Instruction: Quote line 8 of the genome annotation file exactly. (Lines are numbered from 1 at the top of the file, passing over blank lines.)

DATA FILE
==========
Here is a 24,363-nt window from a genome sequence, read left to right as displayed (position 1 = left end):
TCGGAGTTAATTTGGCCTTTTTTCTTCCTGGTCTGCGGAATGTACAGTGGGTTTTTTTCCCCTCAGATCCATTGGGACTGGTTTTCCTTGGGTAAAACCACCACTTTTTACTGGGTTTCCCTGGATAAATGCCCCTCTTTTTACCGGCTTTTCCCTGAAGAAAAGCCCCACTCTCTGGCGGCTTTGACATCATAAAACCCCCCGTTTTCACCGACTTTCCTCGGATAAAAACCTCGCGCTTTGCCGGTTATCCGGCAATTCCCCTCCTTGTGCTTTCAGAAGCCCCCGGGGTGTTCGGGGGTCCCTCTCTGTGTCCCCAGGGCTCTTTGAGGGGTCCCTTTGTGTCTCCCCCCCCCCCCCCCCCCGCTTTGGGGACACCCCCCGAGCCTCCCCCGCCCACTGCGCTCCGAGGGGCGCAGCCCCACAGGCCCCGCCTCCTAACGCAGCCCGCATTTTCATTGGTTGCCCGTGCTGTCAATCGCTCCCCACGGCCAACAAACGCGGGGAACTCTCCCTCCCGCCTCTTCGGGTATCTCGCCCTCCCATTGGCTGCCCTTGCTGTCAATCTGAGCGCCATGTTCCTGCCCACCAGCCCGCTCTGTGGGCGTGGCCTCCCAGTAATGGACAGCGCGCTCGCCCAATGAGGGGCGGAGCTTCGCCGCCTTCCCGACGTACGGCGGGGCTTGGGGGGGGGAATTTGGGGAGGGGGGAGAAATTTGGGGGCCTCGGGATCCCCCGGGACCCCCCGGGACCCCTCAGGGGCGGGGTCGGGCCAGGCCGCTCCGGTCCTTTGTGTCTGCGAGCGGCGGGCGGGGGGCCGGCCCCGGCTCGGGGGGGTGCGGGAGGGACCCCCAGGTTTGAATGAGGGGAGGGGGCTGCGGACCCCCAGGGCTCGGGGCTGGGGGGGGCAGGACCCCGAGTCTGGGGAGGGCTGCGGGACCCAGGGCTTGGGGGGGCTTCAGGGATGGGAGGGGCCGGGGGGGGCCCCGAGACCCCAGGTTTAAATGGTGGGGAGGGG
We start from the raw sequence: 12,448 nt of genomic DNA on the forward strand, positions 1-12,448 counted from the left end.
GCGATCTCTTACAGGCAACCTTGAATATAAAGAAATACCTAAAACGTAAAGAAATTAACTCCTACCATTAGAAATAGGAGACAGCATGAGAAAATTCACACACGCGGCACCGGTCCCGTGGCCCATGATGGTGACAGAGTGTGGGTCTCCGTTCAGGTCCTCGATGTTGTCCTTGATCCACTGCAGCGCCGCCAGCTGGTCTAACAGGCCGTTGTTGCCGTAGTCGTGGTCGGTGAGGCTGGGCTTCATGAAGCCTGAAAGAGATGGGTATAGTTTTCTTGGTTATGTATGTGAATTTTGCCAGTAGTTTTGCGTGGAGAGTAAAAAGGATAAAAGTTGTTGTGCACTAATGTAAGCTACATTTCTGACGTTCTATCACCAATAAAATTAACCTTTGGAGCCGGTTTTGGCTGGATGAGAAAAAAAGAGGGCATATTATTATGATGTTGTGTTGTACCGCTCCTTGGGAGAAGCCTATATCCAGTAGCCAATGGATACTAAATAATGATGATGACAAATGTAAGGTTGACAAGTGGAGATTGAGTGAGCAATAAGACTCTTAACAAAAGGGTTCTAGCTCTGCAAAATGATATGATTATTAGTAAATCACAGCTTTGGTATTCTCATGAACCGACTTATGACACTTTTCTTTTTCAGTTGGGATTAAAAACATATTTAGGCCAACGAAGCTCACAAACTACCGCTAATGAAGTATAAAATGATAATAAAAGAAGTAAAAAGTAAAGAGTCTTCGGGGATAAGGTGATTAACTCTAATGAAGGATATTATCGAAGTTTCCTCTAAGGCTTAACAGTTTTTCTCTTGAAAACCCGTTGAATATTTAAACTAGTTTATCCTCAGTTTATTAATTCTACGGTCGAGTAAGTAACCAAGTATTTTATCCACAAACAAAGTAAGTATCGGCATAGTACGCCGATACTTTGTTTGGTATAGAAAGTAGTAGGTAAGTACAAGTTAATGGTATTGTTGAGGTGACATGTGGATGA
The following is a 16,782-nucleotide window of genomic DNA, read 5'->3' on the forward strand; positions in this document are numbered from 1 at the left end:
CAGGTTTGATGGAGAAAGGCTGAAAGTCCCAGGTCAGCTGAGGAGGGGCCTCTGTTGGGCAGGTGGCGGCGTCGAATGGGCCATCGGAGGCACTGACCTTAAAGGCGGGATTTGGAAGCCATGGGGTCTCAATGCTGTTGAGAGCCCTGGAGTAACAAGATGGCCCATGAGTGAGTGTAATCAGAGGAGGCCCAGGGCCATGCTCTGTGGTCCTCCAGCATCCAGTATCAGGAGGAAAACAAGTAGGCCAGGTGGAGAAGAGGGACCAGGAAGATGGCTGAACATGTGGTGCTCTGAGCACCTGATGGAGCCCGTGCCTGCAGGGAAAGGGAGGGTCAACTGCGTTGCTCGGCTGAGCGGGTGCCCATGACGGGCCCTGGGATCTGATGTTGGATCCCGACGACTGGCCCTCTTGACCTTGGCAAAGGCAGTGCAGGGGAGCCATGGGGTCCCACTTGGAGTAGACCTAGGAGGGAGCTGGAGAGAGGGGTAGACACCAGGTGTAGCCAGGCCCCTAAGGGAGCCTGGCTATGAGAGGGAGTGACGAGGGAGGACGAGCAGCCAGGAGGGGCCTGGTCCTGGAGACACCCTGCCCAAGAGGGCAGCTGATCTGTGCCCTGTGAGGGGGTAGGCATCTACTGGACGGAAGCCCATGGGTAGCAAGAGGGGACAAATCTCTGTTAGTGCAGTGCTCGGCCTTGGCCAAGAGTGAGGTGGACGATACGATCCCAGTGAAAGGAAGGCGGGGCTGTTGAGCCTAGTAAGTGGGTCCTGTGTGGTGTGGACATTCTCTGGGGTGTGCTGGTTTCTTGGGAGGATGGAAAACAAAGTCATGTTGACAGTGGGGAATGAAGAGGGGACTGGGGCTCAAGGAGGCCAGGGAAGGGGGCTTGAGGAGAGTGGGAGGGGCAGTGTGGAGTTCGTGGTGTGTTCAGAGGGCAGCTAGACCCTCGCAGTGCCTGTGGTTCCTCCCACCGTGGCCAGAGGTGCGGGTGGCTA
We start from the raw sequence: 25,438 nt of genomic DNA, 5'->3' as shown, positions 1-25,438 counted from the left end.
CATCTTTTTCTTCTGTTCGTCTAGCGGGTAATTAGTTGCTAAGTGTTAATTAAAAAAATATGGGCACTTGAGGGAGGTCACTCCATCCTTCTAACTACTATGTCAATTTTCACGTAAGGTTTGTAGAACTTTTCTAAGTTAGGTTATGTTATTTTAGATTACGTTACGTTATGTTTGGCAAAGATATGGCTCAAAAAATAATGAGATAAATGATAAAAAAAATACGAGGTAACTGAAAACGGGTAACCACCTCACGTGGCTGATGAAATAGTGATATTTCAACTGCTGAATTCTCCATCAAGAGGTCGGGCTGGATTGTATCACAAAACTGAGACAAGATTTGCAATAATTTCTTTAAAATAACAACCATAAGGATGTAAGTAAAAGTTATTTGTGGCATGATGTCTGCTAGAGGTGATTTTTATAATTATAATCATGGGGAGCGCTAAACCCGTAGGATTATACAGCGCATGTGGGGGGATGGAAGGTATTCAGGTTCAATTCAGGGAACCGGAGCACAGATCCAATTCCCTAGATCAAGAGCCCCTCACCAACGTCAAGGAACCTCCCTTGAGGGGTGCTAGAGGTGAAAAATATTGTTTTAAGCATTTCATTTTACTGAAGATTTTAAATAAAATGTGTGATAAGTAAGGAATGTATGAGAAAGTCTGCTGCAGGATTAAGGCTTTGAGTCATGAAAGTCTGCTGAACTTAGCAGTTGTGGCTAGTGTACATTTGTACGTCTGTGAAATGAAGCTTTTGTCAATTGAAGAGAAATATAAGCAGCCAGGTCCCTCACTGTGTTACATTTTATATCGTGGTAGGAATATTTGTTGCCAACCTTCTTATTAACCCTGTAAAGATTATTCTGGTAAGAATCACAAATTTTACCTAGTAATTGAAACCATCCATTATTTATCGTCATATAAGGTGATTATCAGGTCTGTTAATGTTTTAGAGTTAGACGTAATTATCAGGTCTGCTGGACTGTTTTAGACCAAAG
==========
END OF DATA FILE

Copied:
CATCTTTTTCTTCTGTTCGTCTAGCGGGTAATTAGTTGCTAAGTGTTAATTAAAAAAATATGGGCACTTGAGGGAGGTCACTCCATCCTTCTAACTACTATGTCAATTTTCACGTAAGGTTTGTAGAACTTTTCTAAGTTAGGTTATGTTATTTTAGATTACGTTACGTTATGTTTGGCAAAGATATGGCTCAAAAAATAATGAGATAAATGATAAAAAAAATACGAGGTAACTGAAAACGGGTAACCACCTCACGTGGCTGATGAAATAGTGATATTTCAACTGCTGAATTCTCCATCAAGAGGTCGGGCTGGATTGTATCACAAAACTGAGACAAGATTTGCAATAATTTCTTTAAAATAACAACCATAAGGATGTAAGTAAAAGTTATTTGTGGCATGATGTCTGCTAGAGGTGATTTTTATAATTATAATCATGGGGAGCGCTAAACCCGTAGGATTATACAGCGCATGTGGGGGGATGGAAGGTATTCAGGTTCAATTCAGGGAACCGGAGCACAGATCCAATTCCCTAGATCAAGAGCCCCTCACCAACGTCAAGGAACCTCCCTTGAGGGGTGCTAGAGGTGAAAAATATTGTTTTAAGCATTTCATTTTACTGAAGATTTTAAATAAAATGTGTGATAAGTAAGGAATGTATGAGAAAGTCTGCTGCAGGATTAAGGCTTTGAGTCATGAAAGTCTGCTGAACTTAGCAGTTGTGGCTAGTGTACATTTGTACGTCTGTGAAATGAAGCTTTTGTCAATTGAAGAGAAATATAAGCAGCCAGGTCCCTCACTGTGTTACATTTTATATCGTGGTAGGAATATTTGTTGCCAACCTTCTTATTAACCCTGTAAAGATTATTCTGGTAAGAATCACAAATTTTACCTAGTAATTGAAACCATCCATTATTTATCGTCATATAAGGTGATTATCAGGTCTGTTAATGTTTTAGAGTTAGACGTAATTATCAGGTCTGCTGGACTGTTTTAGACCAAAG